by Barbara Noble
originally published in 1946
Persephone Books, No. 60
My growing curiosity about children's experiences during WWII has been behind a couple of recent reading choices. Persephone Reading Week provided the perfect opportunity for one more - Doreen by Barbara Noble.
Operation Pied Piper was a program the British government enacted in 1939 to evacuate children from London to the safety of the countryside. Nine-year old Doreen Rawlings' mother, a proud, intelligent yet poorly educated cleaning woman, opted to keep her child in London during what came to be known as the 'Phoney War'. However, when the Blitz began in 1940, Mrs Rawlings was forced to reconsider and Doreen was sent off to the well-to-do Osbornes.
Background on the novel's main theme is provided in Jessica Mann's exceptionally well-written preface:
In some cases hosts were compelled by billeting officers to take in verminous, badly behaved children from inner city slums who had never seen plumbing, cutlery or a change of clothes. The genteel middle classes were appalled to encounter a hitherto unimagined underclass - 'one half of England does not know how the other half lives' wrote Vera Brittain.
Doreen's case does not approach this extreme, but Barbara Noble uses it to take a frank look at the wide gulf between social classes. Her writing shows great compassion toward all sides - the Osbornes who treat Doreen as the child they never had, Mrs. Rawlings who is afraid Doreen will get 'ideas above her station in life', and especially nine-year old Doreen who is torn between two very different lifestyles.
They [the Osbornes] did not remotely suspect the state of tension in which Doreen lived from hour to hour or the watchfulness which lay behind her ready acquiescence. But Doreen watched and imitated and labored to conform the whole time. She never once betrayed ignorance or expressed surprise. (page 49)
While the Osbornes believe Doreen has settled in to the point of taking her new environment for granted, she remained acutely aware of the differences.
She was fascinated by the thought of such a large house to contain three persons. At home, there had been fewer rooms than people. It did not occur to her to wonder whether this were right or wrong; she thought only that it was nice to have so many rooms to walk about in and when she was grow up she would buy Mum a house as big as this one. (page 89)
Mr. Osborne's sister Helen, who works in the London office Mrs. Rawlings cleans, sees danger in the supposed adjustment, cautions her brother, and begins to feel sorry for Doreen's mother:
"You're turning her into a child of your own class." (page 103)"She'll go back to a world where most of the things you've taught her will be drawbacks rather than advantages." (page 104)"You're giving her [Mrs. Rawlings] a lot to live up to." (page 105)
Doreen's father, estranged from Mrs. Rawlings, dropped by the Osbornes while on leave. He issues a similar warning to Doreen's mother:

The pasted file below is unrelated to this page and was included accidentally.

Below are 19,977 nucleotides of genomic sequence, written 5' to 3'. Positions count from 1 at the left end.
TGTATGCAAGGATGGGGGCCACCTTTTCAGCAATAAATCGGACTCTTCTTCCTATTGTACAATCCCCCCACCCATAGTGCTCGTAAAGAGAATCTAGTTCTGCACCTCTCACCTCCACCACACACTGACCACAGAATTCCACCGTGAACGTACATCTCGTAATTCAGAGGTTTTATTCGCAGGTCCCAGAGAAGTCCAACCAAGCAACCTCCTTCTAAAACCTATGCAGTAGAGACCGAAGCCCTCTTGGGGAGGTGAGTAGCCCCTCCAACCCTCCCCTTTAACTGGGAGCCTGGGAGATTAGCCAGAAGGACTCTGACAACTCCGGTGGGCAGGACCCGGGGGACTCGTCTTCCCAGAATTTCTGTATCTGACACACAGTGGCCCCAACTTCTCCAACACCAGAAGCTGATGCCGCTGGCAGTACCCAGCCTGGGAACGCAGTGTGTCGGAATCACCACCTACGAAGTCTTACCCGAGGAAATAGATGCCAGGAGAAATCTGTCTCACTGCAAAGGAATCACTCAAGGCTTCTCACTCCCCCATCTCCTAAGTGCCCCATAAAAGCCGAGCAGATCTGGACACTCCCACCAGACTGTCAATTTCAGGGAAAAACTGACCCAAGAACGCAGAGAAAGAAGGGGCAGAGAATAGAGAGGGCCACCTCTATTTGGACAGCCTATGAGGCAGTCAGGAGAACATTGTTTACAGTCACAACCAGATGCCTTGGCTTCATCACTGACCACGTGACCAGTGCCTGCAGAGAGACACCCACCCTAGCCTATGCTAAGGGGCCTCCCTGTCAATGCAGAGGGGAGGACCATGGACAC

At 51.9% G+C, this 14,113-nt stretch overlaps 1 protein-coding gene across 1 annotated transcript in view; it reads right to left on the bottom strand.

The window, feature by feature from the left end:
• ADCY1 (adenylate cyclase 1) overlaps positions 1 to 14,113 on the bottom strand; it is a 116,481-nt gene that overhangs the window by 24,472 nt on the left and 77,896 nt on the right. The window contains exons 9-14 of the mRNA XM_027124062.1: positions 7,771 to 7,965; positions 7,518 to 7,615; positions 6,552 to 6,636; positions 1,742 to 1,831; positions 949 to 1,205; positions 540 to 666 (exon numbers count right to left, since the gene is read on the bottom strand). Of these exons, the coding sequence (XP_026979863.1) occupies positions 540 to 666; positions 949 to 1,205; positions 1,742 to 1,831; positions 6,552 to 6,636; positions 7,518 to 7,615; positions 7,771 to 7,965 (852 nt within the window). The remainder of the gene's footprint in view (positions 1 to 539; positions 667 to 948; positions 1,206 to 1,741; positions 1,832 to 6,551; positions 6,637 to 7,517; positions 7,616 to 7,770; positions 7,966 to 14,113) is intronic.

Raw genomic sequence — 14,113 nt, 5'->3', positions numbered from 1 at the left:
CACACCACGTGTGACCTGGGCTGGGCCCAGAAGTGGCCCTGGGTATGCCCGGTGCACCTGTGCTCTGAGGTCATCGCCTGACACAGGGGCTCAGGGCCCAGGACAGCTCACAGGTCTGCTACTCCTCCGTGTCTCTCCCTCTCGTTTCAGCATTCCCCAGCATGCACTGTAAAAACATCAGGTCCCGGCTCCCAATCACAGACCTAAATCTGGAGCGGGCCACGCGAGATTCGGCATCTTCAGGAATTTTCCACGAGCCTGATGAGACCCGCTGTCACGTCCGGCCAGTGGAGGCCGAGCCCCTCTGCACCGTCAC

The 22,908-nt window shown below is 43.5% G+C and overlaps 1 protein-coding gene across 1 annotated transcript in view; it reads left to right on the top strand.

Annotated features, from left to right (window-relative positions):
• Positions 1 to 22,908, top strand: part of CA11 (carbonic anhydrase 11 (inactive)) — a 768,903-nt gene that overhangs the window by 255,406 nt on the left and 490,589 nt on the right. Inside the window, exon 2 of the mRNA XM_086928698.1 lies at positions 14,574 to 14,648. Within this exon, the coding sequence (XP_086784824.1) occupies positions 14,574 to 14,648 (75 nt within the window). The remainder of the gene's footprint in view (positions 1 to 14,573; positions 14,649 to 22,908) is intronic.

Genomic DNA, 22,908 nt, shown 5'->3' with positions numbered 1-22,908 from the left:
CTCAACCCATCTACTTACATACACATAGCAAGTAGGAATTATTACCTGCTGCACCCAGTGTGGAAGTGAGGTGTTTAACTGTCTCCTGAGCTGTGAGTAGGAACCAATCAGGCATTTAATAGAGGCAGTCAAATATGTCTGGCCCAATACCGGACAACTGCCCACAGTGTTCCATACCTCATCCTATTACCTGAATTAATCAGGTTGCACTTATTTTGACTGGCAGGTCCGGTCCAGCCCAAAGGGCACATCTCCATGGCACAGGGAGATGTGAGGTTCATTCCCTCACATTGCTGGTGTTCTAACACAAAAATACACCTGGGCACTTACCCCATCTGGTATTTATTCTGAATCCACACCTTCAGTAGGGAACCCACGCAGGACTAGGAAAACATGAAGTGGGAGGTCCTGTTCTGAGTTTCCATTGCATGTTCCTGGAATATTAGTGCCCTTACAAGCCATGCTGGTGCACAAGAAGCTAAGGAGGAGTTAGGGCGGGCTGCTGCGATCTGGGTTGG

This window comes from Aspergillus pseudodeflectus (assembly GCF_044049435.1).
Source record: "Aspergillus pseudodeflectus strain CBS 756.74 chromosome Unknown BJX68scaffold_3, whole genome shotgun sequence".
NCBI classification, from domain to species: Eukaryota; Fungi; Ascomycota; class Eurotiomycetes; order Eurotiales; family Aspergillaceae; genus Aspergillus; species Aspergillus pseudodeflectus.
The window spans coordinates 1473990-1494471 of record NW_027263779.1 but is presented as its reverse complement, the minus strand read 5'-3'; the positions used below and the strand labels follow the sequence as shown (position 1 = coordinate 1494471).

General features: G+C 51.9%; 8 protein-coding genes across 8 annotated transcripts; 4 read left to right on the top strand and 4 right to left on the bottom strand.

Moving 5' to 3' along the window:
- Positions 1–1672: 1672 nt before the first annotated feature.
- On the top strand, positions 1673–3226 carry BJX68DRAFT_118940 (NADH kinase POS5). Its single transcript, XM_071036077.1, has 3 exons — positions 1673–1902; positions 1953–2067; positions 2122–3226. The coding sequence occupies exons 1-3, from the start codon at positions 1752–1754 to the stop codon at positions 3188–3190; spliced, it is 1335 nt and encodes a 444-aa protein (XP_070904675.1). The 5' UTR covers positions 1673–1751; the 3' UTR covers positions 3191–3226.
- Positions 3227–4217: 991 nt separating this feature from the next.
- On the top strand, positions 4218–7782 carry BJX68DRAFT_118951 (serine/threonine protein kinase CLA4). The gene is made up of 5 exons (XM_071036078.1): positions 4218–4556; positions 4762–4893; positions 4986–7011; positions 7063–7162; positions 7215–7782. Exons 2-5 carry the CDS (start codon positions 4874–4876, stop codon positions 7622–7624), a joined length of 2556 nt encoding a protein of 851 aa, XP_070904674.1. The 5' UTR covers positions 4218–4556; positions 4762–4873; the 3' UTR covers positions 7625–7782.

"They've got a nice place there. Too nice. That's the trouble as I see it. Look, Ada, what's it going to seem like to her, coming back to this", his gesture embraced the room, "after what she's had down there?.. You'd have done better to send her away to people in her own station... You've had all the work and worry of bringing her up and it don't seem fair, somehow, that these strangers should come along and make a pet of her and put all sorts of ideas into her head. They don't mean no harm, but it's just the way it is... it don't seem fair to you, Ada." (page 161)
And as for Doreen...
"She felt different herself, self-conscious and even shy, as if there were two Doreens, one who lived at home with Mum and another who lived in the country with Mr. and Mrs. Osborne, and only embarrassment and misunderstanding could result from their temporary fusion." (page 178)
Mrs. Rawlings finally begins grasp the full extent of the problem when she visits the Osbornes to tend a sick Doreen:
"It was only now, since she had realized the place Doreen occupied in this household, had watched her with the Osbornes and measured their concern for her, that she understood at last how serious their rivalry had become. This discovery was terrifying to her....These people spoke a language that was foreign to her; but Doreen could interpret it. Their ways were unfamiliar to her; but Doreen was at home with them. They were courteous and kind in all their dealings with her; but it was only Doreen whom they really wanted.... She felt now that Doreen in her turn was leaving her... (page 218)
Doreen is honest and real. It is heartbreaking, yet sympathetic to all involved in a program that wreaked havoc in countless lives. Doreen will remain on my mind for quite some time, and I fully expect it to appear on my list of favorites at the end of the year.